// 13.Jan.2010

AppZapper: Cute, But Pointless UI

Photo Credit: Trash Your Gifts by Euphoriefetzen

Everyone's favourite uninstaller for OS X, AppZapper, recently generated a bit of a buzz as it metamorphosed into version 2 and acquired a slick new interface. AppZapper also seems to have grown beyond being a simple uninstaller, several pundits are now describing it as an "application manager."

As an application manager one can view one's applications in a pretty interface, sort them with various filters and even store their license codes within AppZapper. I have to say that license code management seems to me to be an odd addition to an uninstaller. There's no synergy between the tasks of uninstalling applications that are no longer required and retrieving licensing details for those that are.

But that's not my biggest issue with AppZapper. To me, whilst the application itself is extremely useful, the interface is completely redundant and, pretty as it is, it shouldn't be there at all.

OS X already has a wonderful, intuitive interface for deleting files and uninstalling applications. It sits in the dock, is non-intrusive and doesn't require the launch of a distinct application to use it. The Trash icon is all the interface one needs for uninstalling applications.

Now there are those who argue that Apple made a mistake with their implementation of uninstall via Trash. The issue is that, while such an operation always works (for well behaved applications), there are often support files left behind (preferences and similar) and these, it is argued, should be removed along with the application. The counter-argument is that Apple did in fact get it right, that the retention of these (usually small) files causes no harm and that, should one ever decide to reinstall a given application, the previously configured preferences will be automagically reinstated from those very same files.

Personally, I'm in the first camp. As a self-proclaimed power user I install a lot of applications on my Mac. I try them and if they have some utility to my workflow and processes then they'll stay. Unfortunately, the vast majority don't. So I end up uninstalling a lot of applications and I really don't want their combined detritus cluttering up my disks — no matter how small their demands are.

Which brings us back to AppZapper… as far as I'm concerned the utility of AppZapper is fine. It performs a task that I've decided I need. However, the implementation is all wrong. It's completely counter-intuitive to me to have to launch one application to delete another. As I've written above, the interface for uninstalling already exists with the Trash icon — a separate interface is simply redundant.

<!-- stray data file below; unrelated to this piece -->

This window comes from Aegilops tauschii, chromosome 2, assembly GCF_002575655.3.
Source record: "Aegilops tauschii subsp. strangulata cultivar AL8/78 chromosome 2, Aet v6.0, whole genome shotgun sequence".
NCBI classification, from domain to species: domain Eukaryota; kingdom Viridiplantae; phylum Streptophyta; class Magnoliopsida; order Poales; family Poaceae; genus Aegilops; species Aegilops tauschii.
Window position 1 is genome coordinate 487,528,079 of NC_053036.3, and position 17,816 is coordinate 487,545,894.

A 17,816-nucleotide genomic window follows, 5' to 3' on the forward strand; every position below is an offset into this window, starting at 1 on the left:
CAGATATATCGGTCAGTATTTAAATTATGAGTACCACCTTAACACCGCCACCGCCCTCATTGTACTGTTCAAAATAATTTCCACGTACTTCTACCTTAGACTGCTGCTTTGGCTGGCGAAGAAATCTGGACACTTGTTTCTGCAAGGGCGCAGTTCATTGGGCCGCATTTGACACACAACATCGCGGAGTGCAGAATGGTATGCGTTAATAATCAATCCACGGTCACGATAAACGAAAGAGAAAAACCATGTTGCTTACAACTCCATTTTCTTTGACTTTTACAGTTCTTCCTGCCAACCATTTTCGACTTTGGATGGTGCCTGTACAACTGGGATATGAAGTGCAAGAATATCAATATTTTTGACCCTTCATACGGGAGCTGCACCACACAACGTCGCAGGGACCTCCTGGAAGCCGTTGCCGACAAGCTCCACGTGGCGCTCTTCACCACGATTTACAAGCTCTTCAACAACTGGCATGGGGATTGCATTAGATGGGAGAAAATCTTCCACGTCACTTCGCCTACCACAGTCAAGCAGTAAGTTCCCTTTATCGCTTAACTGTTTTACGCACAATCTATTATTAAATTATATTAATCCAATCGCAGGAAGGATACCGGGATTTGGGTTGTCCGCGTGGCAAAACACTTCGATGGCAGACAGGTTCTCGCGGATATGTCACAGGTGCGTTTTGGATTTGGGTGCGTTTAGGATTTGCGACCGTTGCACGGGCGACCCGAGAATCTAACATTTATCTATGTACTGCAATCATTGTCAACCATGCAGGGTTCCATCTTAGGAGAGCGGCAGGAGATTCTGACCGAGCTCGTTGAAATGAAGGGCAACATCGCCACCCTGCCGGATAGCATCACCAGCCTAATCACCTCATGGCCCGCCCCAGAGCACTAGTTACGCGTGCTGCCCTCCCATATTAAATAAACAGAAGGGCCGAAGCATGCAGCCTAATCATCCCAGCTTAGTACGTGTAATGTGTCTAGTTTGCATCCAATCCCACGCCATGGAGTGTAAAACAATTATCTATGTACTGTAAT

I used AppZapper, in its version 1 incarnation, for some time and was always irritated by its methodology. In the end I went hunting for an alternative — and finally settled on a wonderful little program called AppTrap.

AppTrap performs essentially the same task as AppZapper — it hunts down and deletes an application's support files when that application is uninstalled — but it does it in a different and, in my humble opinion, much more elegant manner.

AppTrap is installed as a Preference Pane and works in the background, silently and unobtrusively. It monitors the Trash can and when one drags an application to Trash, or command-backspaces it, AppTrap intercepts the operation and pops up a dialogue similar to this:

As you can see, one has the option to leave the support file(s) untouched or to move them to Trash along with their parent application.

This is a much better implementation than that of AppZapper. It runs within the flow of the delete operation and it is omnipresent, not requiring the launch of a separate application. I much prefer this to AppZapper's gorgeous yet unnecessary interface.

There's one more thing worth noting about AppTrap: it also works when an application is being upgraded. When the older version of that application is being replaced AppTrap pops up this same dialogue — giving one the option of retaining the support files, or starting with a clean sheet. Wonderful.

If Apple were ever to add uninstall functionality to OS X I'd imagine that they'd go with an AppTrap-like methodology rather than an AppZapper one.

Finally, AppTrap is free and open-source. Give it a try, I'm sure you won't regret it.

Last Revision: January 13th, 2010 at 16:26
Short URL: http://wp.me/phEOu-LN (Tweet This!)

2 Comments for “AppZapper: Cute, But Pointless UI”

  1. I use and absolutely love AppTrap. I think it was a post of yours a while back that introduced me to it in the first place.

  2. Me too Kevin. I swear by it.

    You might well have first heard of AppTrap here, I wrote about it early in 2009 when I first discovered it.

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